I’ve got other feelings about how this movie handled the way he met his birth dad and learned about Krypton and his heritage. I think in the original movie, that slow learning process with his dad really teaching him is when Clark truly became a Super Man. This movie lacks that transitional stage, and I think that’s a big part of where this murky Superman comes from – he’s still mostly human, in my opinion.

    • I agree. I’m just sad that we need one more flawed hero. We’re all already flawed. As Mark Waid says, “We don’t need Superman to be more like us. We need to be more like Superman.”

  • I just saw it this afternoon and of course listened to the podcast as soon as I got in the car 🙂 Not that anyone else is going to read this, but spoilers ahead…

    I agree with most of what you guys said. I was very disturbed by the destruction Superman allowed in Smallville and at the end. He could have taken those battles elsewhere and I kept wondering how many more people were getting killed. But I think, again, that a lot of that can be explained because they didn’t give him time to really grow into Superman (as I commented to Elizabeth) and he’s still a pretty young character at this point. Hopefully he will grow up a bit in or before the next movie.

    The thing that bothered me most in the whole movie was the scene with his mom at the grave site. He didn’t seem bothered or questioning at all, he seemed…pleased with himself is the only phrase I can think of. Mom says ‘We always knew you’d do something great’ and he’s all, ‘Yeah, I know, too bad dad couldn’t see how great I turned out.’ That tacked on scene spoke to the story they promised with the countless “you will do great things” statements you guys mentioned – but that’s a story they didn’t fulfill. And also I wanted to smack his face. The real Superman is humble, fella. He’s a little cocky and super confident, but he still manages to be humble. I don’t know how he does it, except that he’s Superman and all.

    I have mixed feelings about the end with Zod. I keep asking myself, “Do I want a perfect Superman, or do I want a Superman who’s a little more real?” The fan me wants him perfect, but the writer and story lover in me wants to see those hard decisions being made.

    Zod can not be contained on earth; he has all the same powers as Superman. So as I see it, the two options for the writers are to send Zod up in the black hole or force Superman to deal with him.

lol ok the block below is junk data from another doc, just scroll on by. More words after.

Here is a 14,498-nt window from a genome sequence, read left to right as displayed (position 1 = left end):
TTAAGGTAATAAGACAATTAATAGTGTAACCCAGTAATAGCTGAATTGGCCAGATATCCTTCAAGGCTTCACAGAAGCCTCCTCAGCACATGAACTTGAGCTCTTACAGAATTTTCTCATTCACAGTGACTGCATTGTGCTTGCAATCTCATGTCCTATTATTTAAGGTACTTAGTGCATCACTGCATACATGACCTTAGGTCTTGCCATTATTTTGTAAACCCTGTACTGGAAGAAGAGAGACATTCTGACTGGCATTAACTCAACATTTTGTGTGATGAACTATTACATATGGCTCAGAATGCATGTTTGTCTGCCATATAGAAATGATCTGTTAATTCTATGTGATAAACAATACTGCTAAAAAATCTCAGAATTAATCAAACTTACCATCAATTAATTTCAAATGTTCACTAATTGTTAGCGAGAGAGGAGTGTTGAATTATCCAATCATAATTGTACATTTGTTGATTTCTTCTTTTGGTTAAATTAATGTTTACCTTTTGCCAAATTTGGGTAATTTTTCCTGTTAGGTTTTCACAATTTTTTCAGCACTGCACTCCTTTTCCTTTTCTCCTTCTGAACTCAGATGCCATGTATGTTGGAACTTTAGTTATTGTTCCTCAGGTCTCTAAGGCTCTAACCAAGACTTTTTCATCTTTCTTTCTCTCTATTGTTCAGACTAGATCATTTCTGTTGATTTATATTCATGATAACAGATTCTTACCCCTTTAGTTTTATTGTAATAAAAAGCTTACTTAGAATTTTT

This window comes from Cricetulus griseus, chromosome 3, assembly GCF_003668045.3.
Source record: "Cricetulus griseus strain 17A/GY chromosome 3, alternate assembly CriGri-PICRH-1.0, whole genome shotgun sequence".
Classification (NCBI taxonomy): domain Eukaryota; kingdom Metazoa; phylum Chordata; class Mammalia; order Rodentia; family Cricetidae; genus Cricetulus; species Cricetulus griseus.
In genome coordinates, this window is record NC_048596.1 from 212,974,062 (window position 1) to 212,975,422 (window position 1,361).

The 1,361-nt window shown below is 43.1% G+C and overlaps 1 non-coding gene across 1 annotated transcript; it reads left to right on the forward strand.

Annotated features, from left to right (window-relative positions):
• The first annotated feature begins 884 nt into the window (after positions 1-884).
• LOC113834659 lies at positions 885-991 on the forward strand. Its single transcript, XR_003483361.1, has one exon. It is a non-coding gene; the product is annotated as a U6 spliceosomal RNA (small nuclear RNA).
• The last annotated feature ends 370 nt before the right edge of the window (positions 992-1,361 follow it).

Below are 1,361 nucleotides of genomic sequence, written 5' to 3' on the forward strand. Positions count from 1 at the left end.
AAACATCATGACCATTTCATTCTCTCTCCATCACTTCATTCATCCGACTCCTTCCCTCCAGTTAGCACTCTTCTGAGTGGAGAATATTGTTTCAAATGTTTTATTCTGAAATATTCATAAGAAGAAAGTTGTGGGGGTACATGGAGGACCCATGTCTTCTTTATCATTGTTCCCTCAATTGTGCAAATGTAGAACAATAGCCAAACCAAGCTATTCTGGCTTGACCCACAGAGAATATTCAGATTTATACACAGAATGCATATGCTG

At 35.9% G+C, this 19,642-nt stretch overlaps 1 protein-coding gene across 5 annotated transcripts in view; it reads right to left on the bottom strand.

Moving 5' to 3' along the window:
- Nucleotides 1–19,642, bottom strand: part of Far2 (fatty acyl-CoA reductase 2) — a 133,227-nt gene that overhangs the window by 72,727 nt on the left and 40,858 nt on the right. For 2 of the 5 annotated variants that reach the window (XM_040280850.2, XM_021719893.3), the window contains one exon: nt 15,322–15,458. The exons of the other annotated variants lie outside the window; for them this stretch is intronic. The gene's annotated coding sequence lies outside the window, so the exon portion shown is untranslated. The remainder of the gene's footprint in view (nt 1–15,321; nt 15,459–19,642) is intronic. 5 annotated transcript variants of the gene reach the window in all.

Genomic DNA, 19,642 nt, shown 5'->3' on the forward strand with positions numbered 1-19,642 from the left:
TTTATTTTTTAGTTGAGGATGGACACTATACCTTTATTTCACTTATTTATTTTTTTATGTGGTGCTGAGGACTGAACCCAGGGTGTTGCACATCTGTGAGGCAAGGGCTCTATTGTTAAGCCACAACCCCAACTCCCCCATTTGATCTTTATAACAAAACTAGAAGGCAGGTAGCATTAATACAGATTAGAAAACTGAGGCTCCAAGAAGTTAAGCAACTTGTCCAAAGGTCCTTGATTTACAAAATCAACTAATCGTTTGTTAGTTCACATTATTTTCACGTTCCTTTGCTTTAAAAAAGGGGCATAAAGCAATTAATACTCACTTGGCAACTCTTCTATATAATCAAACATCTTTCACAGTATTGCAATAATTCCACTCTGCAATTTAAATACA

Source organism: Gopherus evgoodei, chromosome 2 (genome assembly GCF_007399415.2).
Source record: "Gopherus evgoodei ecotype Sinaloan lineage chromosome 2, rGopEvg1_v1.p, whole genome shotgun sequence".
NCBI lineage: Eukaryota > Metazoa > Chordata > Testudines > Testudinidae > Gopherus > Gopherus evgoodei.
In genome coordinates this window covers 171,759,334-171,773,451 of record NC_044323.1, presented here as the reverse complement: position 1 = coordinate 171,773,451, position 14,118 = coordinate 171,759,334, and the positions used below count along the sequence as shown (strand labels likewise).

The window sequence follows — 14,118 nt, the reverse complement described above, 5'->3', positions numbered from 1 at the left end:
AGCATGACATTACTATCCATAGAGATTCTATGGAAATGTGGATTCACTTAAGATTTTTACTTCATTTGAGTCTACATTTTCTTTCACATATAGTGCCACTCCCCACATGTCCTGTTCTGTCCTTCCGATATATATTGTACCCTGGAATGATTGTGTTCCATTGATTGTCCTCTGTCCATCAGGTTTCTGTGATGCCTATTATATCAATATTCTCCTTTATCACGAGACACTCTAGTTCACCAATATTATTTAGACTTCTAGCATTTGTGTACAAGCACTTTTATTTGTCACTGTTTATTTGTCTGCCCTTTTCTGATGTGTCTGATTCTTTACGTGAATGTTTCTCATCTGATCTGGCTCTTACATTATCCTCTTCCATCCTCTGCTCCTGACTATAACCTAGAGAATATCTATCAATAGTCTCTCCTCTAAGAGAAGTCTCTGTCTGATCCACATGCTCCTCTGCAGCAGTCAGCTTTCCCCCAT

They didn’t black hole him, so I don’t think there was any other real choice for Superman but to kill him. Sure, Superman could have turned around or covered Zod’s eyes or whatever, but then what? No jail would hold him and Zod would not quit ever. He said as much himself – “There’s only one way this ends, Kal; either you die or I do.”

    And wouldn’t have sending Zod into the black hole been a kind of cop-out? We’d get our squeaky-clean Superman, but it’s pretty easy not to have to kill anyone when the story is conveniently written that way. So I wonder, is Superman really perfect, or are his stories just written in a way that he doesn’t have to get blood on his hands?

    I didn’t get the story I thought I wanted, which was untarnished, pure superhero Superman. But I can appreciate that it’s perhaps more real and more honest to force him to make that decision.

    And who is the “real” Superman anyway? I say something Superman does in this movie is out of character, when really this is not the Superman from the comics or the old films. This is a newly written Superman. Nothing is out of character for him – it’s the first film.

    • That’s a pretty fair response Michelle. Regardless of what part of the film is being criticized, I continue to be most intrigued by how much this film gets all of us talking and thinking so much.

      • Yeah, I was going to ask if you wanted to talk it over on my podcast, but I thought it might be overkill at this point. Also, after sleeping on it, I have some different feelings surfacing.

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  • Mike Poteet

    Your plan for redeeming this movie in the next one is brilliant. I hope the (to my mind) distraction of Batman’s inclusion will not derail any dealing with the consequences of Superman’s actions in this one. I do take some solace in the fact that this is a “making of Superman” story, and he is not fully formed yet. At any rate – from your mouth to Hollywood’s ears! Enjoyed your discussion.